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Ghislaine Maxwell is moved out of solitary confinement after two years as she awaits sentencing


Ghislaine Maxwell is moved out of solitary confinement cell after two years of ‘torture’ as she awaits sentencing for sex trafficking

  • Ghislaine Maxwell, 60, was arrested in July 2020 and has remained in jail since
  • She is facing up to 50 years in prison for five charges related to sex trafficking
  • She’s been in solitary confinement over fears she’d kill herself like Jeffrey Epstein

Ghislaine Maxwell has been removed from solitary confinement in prison after two years of what her family claimed was ‘torture’.

The disgraced socialite is now sharing a dormitory style cell with other inmates and can receive visits from her family and friends for the first time since her arrest in 2020.

Maxwell, 60, remains at the grim Metropolitan Detention Centre in Brooklyn, New York, until her sentencing next month for sex trafficking.

But her family welcomed the move because it means she is no longer being deprived of human contact.

Maxwell is facing 50 years in jail when she is sentenced for five charges related to recruiting and trafficking underage girls for the late paeodphile Jeffrey Epstein, and joining him in the sordid abuse.

She was kept in solitary confinement after the FBI tracked her down to a remote bolthole because prison officials feared she would kill herself before trial, as Epstein did in 2019.

Convicted sex trafficker Ghislaine Maxwell is no longer in solitary confinement in a New York City prison, after nearly two years of being isolated by herself

Maxwell was found guilty by a trial on five charges including sex trafficking of a minor, though she has yet to be sentenced (pictured alongside Prince Andrew and Virginia Roberts in London on March 13, 2001)

Maxwell was found guilty by a trial on five charges including sex trafficking of a minor, though she has yet to be sentenced (pictured alongside Prince Andrew and Virginia Roberts in London on March 13, 2001)

The British socialite has been held in the Metropolitan Detention Center in Brooklyn (pictured), New York, as she awaits being sentenced

The British socialite has been held in the Metropolitan Detention Center in Brooklyn (pictured), New York, as she awaits being sentenced

Her family complained about her being woken up every 15 minutes by guards with a torch, had a camera watching her at all times and that she was physically abused by guards.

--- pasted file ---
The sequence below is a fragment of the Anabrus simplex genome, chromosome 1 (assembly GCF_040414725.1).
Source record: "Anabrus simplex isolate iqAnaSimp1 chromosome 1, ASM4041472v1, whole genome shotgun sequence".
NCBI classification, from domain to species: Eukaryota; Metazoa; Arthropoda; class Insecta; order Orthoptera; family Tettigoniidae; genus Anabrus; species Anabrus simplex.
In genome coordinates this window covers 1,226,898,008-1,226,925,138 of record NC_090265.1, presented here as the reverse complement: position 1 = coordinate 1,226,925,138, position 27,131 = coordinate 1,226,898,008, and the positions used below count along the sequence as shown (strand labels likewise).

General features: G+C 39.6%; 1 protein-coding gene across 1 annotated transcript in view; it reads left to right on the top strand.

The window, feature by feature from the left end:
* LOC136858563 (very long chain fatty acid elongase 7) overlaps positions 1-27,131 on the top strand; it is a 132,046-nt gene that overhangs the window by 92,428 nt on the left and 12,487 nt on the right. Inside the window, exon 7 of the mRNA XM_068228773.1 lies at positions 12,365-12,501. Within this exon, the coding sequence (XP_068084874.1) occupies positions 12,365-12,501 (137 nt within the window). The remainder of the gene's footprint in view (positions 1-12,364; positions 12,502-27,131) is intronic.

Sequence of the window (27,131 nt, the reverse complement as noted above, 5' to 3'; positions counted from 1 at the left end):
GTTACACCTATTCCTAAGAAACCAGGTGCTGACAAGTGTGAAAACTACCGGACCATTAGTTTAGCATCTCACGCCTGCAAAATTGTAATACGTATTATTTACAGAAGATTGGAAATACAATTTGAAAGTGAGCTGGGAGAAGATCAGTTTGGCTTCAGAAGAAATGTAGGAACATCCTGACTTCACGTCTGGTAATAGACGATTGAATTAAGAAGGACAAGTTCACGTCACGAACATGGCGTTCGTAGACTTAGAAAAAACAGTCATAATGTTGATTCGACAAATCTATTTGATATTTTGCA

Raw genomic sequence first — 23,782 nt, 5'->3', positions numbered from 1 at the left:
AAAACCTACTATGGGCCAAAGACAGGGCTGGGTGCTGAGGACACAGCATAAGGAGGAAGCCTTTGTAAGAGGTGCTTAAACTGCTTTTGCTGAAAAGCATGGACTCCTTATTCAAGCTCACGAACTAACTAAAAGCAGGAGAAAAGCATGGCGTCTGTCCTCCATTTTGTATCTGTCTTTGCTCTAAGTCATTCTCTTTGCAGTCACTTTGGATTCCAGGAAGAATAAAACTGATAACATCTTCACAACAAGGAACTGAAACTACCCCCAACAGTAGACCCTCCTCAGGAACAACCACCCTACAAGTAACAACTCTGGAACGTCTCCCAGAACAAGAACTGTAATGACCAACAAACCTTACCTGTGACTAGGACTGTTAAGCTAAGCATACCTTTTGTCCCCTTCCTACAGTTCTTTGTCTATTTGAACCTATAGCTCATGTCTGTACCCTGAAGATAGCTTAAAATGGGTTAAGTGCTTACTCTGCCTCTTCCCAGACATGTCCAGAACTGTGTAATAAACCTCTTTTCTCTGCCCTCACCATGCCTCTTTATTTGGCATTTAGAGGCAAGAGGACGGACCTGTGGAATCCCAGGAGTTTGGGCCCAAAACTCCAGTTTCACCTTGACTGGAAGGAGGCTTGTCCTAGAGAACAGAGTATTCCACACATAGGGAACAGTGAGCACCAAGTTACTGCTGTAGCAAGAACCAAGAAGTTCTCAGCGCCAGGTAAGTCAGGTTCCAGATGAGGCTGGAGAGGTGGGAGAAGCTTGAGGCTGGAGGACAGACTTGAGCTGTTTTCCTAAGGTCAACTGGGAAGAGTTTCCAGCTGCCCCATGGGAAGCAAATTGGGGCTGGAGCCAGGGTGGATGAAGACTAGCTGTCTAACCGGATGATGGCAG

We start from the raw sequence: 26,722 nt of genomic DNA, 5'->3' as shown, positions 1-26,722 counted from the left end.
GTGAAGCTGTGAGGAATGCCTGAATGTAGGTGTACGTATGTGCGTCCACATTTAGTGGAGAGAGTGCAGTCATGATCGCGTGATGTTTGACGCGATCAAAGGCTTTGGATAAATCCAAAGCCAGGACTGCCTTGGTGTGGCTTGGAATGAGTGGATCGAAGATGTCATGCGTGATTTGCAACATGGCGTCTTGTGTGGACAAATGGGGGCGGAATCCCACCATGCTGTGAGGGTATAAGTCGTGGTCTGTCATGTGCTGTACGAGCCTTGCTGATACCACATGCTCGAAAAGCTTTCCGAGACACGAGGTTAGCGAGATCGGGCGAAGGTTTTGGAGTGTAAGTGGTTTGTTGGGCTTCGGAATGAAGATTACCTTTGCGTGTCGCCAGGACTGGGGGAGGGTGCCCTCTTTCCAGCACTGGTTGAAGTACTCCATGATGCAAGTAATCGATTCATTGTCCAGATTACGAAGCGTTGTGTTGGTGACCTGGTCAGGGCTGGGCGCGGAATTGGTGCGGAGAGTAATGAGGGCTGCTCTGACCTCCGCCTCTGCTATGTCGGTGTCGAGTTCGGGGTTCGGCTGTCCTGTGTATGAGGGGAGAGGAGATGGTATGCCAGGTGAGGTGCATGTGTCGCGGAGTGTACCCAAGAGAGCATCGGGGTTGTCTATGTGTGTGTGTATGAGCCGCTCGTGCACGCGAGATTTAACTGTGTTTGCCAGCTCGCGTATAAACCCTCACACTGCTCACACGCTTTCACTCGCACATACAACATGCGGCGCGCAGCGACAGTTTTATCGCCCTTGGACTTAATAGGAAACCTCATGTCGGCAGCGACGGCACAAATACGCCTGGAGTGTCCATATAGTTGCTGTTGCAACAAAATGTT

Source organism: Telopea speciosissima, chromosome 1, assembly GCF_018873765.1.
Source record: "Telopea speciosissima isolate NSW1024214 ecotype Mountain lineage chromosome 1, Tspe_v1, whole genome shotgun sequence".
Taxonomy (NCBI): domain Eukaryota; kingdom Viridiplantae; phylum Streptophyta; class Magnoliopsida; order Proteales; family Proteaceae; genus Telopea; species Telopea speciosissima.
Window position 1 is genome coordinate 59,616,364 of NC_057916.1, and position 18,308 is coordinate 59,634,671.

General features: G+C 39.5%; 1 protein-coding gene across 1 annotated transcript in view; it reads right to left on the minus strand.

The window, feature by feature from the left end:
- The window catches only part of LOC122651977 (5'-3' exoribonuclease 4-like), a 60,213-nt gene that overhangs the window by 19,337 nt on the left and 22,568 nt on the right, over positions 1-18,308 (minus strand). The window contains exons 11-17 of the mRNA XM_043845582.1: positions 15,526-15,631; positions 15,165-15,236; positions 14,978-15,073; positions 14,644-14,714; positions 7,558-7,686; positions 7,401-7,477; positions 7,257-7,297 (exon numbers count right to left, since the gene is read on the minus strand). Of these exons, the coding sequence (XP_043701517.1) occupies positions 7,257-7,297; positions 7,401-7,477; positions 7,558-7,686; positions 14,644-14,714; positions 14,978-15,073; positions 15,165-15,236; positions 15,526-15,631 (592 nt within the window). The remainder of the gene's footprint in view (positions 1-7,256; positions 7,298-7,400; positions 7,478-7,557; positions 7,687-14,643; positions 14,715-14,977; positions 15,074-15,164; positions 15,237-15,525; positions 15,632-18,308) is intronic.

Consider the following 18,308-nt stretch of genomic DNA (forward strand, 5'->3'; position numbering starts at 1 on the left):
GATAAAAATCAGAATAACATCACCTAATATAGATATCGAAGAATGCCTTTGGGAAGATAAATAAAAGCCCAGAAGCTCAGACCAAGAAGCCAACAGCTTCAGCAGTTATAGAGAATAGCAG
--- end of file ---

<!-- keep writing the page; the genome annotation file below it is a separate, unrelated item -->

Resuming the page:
They lodged a complaint with the United Nations and claimed that her treatment breached ‘Nelson Mandela rules’ about prisoner treatment.

Maxwell’s brother Ian said: ‘I am finally going to be able to see Ghislaine. Apart from a few seconds of snatched conversation I had with her at the bar of the court, we have not had any meaningful interactions. I will be able to do that because she has been released into the general population.

‘She is still in MDC but in the general population. There are dangers in it but she has come out of being in that ‘Shu’ [segregated housing unit] and out of that torture she has suffered. She has kept her head held high and I admire her determination’.

Ian Maxwell (pictured), Ghislaine's brother, confirmed that she was now out in the general population while in jail, after being isolated for nearly two years

Ian Maxwell (pictured), Ghislaine’s brother, confirmed that she was now out in the general population while in jail, after being isolated for nearly two years

Mr Maxwell said that being a ‘dormitory style’ cell would mean that his sister would at least have some company.

While she was on her own the guards were told not to talk to her, he told The Daily Telegraph.

Last week Judge Alison Nathan, who presided over the trial, affirmed Maxwell’s conviction meaning the sentencing will go ahead.

Judge Nathan ruled that a juror who did not admit his past sexual abuse while filling out the jury questionnaire was not grounds for a new trial.

But the judge did rule that the three conspiracy counts will be sentenced as one, reducing the maximum prison term from 65 years to 50 years.

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